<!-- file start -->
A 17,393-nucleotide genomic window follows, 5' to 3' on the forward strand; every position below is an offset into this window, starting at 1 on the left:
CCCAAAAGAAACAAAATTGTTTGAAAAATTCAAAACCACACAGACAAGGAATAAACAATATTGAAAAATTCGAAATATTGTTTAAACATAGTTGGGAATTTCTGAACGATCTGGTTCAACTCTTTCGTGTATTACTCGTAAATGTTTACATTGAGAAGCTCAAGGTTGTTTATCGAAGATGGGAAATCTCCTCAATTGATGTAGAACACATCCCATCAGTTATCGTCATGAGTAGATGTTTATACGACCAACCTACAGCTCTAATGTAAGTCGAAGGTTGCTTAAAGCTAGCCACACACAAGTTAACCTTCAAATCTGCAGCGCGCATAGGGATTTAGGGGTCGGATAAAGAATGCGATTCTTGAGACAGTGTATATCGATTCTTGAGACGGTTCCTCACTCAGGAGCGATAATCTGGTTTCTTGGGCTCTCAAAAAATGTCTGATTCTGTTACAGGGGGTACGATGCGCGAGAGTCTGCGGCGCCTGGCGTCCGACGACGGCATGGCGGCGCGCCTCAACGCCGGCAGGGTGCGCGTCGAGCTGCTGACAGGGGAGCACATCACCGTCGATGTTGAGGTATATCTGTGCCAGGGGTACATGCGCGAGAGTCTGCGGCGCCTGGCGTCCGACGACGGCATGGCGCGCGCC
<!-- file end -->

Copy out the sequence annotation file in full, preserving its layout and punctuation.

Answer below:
A 17,393-nucleotide genomic window follows, 5' to 3' on the forward strand; every position below is an offset into this window, starting at 1 on the left:
CCCAAAAGAAACAAAATTGTTTGAAAAATTCAAAACCACACAGACAAGGAATAAACAATATTGAAAAATTCGAAATATTGTTTAAACATAGTTGGGAATTTCTGAACGATCTGGTTCAACTCTTTCGTGTATTACTCGTAAATGTTTACATTGAGAAGCTCAAGGTTGTTTATCGAAGATGGGAAATCTCCTCAATTGATGTAGAACACATCCCATCAGTTATCGTCATGAGTAGATGTTTATACGACCAACCTACAGCTCTAATGTAAGTCGAAGGTTGCTTAAAGCTAGCCACACACAAGTTAACCTTCAAATCTGCAGCGCGCATAGGGATTTAGGGGTCGGATAAAGAATGCGATTCTTGAGACAGTGTATATCGATTCTTGAGACGGTTCCTCACTCAGGAGCGATAATCTGGTTTCTTGGGCTCTCAAAAAATGTCTGATTCTGTTACAGGGGGTACGATGCGCGAGAGTCTGCGGCGCCTGGCGTCCGACGACGGCATGGCGGCGCGCCTCAACGCCGGCAGGGTGCGCGTCGAGCTGCTGACAGGGGAGCACATCACCGTCGATGTTGAGGTATATCTGTGCCAGGGGTACATGCGCGAGAGTCTGCGGCGCCTGGCGTCCGACGACGGCATGGCGCGCGCC